In ancient India, education was imparted through the gurukul system. It was also known as the Guru-Shishya Parampara. This system had its own merits such as improvement of character, friendliness or social relationship, personality development and enhancing virtues. The Guru was a person equipped with immense information to instruct the ‘ shishya’ on any difficult and burdensome topics. The learning mostly consisted of practical applications rather than theoretical lessons. The student maintained high regard for the Guru and discipline was sought after. The objective of this type of education was to groom the youth with character and efficiency and turn him into an artisan or an accomplished person in his field of interest.
In the modern India, gurukul system has given way to application of modern technology and high level theoretical learning. Along with many merits of modern education system there are also demerits. Today’s students face lots of stress and pressure from parents, peers and teachers. This has its ill-effects on the personality of students. The socio-political and religious situation of modern India also exerts much negative impact on students.
Crime, corruption and dishonesty exhibited by the adults have infected the young minds to some extent. This blind copying of the vicious mindset has become the trend of the times. The youth dares to do any crime even beyond their age. On February 10, 2012, 15 year old class IX student of St. Mary’s Anglo-Indian School in Armenian Street, Chennai, stabbed his Hindi teacher, Uma Maheswari to death in the classroom. He was upset with the written remark on his poor performance. In a similar incident on September 28, 2016, two students from a government school in Nagloi, West Delhi, stabbed their Hindi teacher Mukesh Kumar to death in the staff room. Here too the boys took revenge on their teacher for sending adverse report about their conduct and attendance. In the present scenario, teachers are unable to correct the students fearing extreme reaction.
In such milieu of disregard and disrespect for teachers, one comes across a different story of a most affectionate and endearing guru-shishya relationship. This happened in a government school in Veligarm, Thiruvalluvar Dist, Chennai. The English teacher G. Bhagavan who had joined the school four years back had won the hearts and minds of students and parents through his very friendly and unassuming way of relationship and his own innovative method of teaching. He was a friend, companion and guru for them. He had taken his students far beyond the classroom and textbooks through his story telling and friendly enquiry about home. He taught English from class VI to X. and the skill of mastering English language. On his transfer order he came to bid goodbye to the students. The students of the entire school held him crying “we will not let you go” and they locked the gate. They enveloped him with their loving defensive wall, seeing their affection he could not hold his tears and wept. The parents also arrived to support their children. They said that if the transfer was not cancelled, their wards would be removed from the school. The Education Department in Tamil Nadu had to bow to the demands of the children and parents and the transfer was cancelled for ten days. But the students vehemently voiced their demands telling “not only 10 days but for indefinite times we will not let our Bhagvan sir go”. This is the best example of true teacher–student relationship and it is a rare occurrence yet not impossible. It is proof that teachers play vital role in the character formation and the whole personality development of the students. School is second home where the teachers are mentors and role models for them.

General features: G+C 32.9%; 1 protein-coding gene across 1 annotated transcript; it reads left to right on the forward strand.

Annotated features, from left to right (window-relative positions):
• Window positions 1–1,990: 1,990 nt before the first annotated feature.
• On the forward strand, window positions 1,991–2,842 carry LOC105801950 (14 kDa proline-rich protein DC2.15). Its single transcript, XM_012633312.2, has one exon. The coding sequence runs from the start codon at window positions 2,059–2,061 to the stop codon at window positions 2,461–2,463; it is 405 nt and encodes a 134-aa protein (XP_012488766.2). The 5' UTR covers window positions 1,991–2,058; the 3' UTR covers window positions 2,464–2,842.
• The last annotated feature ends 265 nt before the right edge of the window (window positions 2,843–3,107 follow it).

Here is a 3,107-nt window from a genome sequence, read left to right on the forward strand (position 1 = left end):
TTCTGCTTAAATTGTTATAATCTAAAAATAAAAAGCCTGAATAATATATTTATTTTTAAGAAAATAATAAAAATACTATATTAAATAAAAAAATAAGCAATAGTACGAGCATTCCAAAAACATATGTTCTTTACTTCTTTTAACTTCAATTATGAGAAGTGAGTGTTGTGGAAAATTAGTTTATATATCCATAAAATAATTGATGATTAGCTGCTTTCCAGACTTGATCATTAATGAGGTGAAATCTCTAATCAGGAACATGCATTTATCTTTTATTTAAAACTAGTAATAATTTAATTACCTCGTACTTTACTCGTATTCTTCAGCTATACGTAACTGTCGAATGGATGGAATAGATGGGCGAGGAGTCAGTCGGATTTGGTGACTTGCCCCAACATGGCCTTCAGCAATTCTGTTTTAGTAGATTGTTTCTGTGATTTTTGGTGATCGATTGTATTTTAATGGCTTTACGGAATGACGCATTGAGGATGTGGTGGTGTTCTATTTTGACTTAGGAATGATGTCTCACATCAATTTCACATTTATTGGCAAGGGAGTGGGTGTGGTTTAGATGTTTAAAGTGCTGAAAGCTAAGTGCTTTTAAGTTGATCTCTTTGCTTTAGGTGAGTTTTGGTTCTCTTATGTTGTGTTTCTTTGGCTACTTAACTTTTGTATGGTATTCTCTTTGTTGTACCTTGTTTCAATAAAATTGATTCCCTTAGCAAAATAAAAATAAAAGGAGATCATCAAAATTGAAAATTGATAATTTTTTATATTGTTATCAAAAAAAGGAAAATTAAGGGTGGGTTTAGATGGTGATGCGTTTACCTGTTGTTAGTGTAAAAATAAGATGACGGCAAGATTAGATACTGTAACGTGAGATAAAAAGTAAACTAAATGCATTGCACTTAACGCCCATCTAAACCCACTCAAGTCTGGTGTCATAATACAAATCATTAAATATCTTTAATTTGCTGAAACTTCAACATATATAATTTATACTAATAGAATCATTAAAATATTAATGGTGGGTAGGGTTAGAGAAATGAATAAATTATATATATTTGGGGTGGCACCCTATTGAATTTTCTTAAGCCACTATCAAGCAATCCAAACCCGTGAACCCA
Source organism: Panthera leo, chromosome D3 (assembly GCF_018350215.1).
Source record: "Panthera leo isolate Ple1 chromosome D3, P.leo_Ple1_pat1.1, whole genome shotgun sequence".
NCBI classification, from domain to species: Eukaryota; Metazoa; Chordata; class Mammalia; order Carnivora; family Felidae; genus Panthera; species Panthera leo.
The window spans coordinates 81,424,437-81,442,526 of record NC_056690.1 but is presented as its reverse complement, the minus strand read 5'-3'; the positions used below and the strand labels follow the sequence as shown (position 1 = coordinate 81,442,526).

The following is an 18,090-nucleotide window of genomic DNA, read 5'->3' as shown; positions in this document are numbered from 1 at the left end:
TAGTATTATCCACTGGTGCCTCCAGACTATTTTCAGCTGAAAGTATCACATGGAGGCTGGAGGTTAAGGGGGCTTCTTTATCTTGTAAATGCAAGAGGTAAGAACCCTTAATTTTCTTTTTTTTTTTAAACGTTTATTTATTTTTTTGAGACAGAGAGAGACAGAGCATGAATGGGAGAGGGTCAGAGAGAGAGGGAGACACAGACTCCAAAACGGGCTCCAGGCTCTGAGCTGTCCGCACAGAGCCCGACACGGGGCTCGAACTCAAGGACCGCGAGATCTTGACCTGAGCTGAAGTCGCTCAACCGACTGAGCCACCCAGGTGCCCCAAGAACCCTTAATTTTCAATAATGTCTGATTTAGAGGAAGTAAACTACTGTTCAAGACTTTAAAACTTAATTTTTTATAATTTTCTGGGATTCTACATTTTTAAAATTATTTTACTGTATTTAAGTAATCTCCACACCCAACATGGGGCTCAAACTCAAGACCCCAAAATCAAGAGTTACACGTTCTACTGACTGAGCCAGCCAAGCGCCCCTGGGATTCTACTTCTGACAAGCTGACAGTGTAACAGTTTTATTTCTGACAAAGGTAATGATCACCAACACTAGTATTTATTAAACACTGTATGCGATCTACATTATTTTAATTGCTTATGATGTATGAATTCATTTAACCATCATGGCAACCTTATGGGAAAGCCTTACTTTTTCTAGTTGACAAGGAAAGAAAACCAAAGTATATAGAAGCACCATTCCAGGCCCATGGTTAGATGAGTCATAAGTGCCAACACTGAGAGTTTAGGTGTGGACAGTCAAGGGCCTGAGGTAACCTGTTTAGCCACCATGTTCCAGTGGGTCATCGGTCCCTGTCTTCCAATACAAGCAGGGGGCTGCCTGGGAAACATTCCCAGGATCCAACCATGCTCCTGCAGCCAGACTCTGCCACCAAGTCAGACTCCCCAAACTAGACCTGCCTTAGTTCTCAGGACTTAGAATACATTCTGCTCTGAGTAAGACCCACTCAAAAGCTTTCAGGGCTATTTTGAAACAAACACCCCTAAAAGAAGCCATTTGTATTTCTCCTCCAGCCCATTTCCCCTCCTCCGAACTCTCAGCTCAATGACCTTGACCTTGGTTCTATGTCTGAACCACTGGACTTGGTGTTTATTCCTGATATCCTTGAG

The Universal Solidarity Movement of Value Education for Peace, Indore, conducts three days Seminar for teachers with the theme ‘Teacher as mentor’. Teachers from different states avail this opportunity to train themselves as mentors. They, after the training, realize their role as teachers is to be a mentor and not merely imparting knowledge. They resolve to take greater responsibility and commitment to be a mentor. They understand they are teachers not by chance, but by choice. Our educational institutions need many more ‘Bhagvans’.
(Published on 02nd July 2018, Volume XXX, Issue 27)